It’s hard to believe that we are just a handful of miles away from one of the world’s major cities. Temptress is tucked up in a snug, almost empty marina five miles up a muddy river in the south eastern tip of peninsular Malaysia at Sebana Cove Resort. If you are looking for an away from it all destination then this is definitely the place to be. Apart from the marina there’s the hotel restaurant aka The Boat Tavern (their Christmas Eve supper was a slightly odd but very tasty five courses), the smoky Pirate Creek Bar with its three piece band, a handful of tennis courts, the swimming pool and a golf course. Of all these the marina is cheap and cheerful and affordable, the pool is free whilst the bar prices are beyond our budget but they do have a corkage charge which means we can enjoy the Philippino band from time to time!
Some twenty minutes or so south by the twice a week minibus is the once sleepy coastal town of Sengei Ringitt (SR). Two streets of small businesses including half a dozen minimarts all seemingly selling the same foodstuffs, a few cafes and some hardware stores run parallel with the sea shore which lies beyond the rough market and schools. A couple of larger stores specialise in hard hats, hi vis jackets and other safety clothing. And the market seems to entirely be dedicated to denim!
Anchored off the town are a couple of laid up oil rigs and many tankers which gives a clue as to why SR is a bit of a gold rush like place. The main north south road on this side of the peninsula is being converted along its entire length from a country road through jungle, mangroves and palm oil plantations to a motorway width that abruptly stops at the t-junction just outside of town. In town itself there are no pavements, vehicles park at a slant to the premises who have expanded their businesses onto walkways under the traditional shophouse overhangs forcing pedestrians to mingle with the oneway traffic. The traffic is mostly dusty 4x4s and minibuses with the occasional motorbike; an odd mix for this part of the world but another clue to the future; SR is the nearest town to the huge RAPID project – Johor’s massive new petroleum complex of refineries, LNG and chemical works that will ultimately employ over eight thousand skilled workers and currently apparently has around 50K labourers on site. To support the project the government is investing in roads, power, water and other infrastructure projects whilst others are busy building housing etc. Some 20K acres of the Penerang district of Johor are being transformed from remote rural country into an industrial landscape.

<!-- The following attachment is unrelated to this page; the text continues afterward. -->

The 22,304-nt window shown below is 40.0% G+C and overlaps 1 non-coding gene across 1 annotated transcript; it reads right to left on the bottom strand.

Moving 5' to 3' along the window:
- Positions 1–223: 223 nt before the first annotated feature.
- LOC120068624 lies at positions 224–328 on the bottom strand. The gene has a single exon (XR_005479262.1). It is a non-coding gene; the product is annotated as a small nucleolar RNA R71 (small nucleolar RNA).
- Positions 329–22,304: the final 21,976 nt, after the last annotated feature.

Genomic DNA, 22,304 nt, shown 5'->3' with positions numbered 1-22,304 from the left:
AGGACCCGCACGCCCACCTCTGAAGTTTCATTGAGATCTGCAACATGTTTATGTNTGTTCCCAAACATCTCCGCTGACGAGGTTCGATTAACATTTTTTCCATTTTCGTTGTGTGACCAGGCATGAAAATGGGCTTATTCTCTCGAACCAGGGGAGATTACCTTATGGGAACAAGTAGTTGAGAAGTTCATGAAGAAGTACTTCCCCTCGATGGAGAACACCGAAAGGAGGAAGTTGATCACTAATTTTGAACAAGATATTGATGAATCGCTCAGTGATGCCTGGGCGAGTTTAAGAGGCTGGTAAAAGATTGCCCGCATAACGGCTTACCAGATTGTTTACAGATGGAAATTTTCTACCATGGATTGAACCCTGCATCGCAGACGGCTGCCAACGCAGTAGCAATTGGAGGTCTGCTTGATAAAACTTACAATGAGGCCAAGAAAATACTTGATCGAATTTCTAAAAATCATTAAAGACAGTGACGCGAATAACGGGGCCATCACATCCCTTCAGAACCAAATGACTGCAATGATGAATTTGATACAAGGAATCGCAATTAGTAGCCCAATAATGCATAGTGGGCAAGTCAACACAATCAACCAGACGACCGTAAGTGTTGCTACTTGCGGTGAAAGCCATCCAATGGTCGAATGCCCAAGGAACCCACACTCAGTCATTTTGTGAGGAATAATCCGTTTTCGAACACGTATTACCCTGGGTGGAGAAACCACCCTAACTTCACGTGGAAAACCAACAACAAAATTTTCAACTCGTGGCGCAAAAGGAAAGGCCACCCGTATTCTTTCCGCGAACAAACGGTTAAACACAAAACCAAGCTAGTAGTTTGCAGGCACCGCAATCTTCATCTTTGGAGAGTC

Thirty minutes north of Sebana Cove in the outskirts of Banda Penawar is newish shopping street including a large well stocked supermarket and at the end of the row a new cafe firmly aimed at the expats working on the site as it sells draught beer at 22 MYR a pint and western food. The supermarket is one of the few places to buy meat (mostly chicken and minced beef) locally and the bus from Sebana Cove goes here on Sundays hence Temptress crew found themselves shopping on Christmas Day for their Christmas lunch! We then enjoyed a pontoon bbq at the “Bus Stop” (a shelter with a picnic table halfway down the pontoon that makes a great social spot for sundowners) with some of the other yachties here.
The marina itself though cheap is very empty, possibly because like the couple who turned up earlier this week and left before the end of the day being five miles up a river in rural Malaysia is just too remote for many. Even the ferry to Singapore is half an hour by taxi followed by another 30 minutes on the ferry – adding in the time for immigration at either end and the trip into town from Changi Ferry Terminal you are looking at over a couple of hours travel time to get to a chandlery. However if you have no urgent boat fixing to do or have the parts with you this is good a place to stop as any. The staff are friendly, the pool is cool with a shower block that has AC, there is plenty of wildlife like hornbills and monkeys to see on walks around the place whilst the remoteness makes life just that little bit more quirky.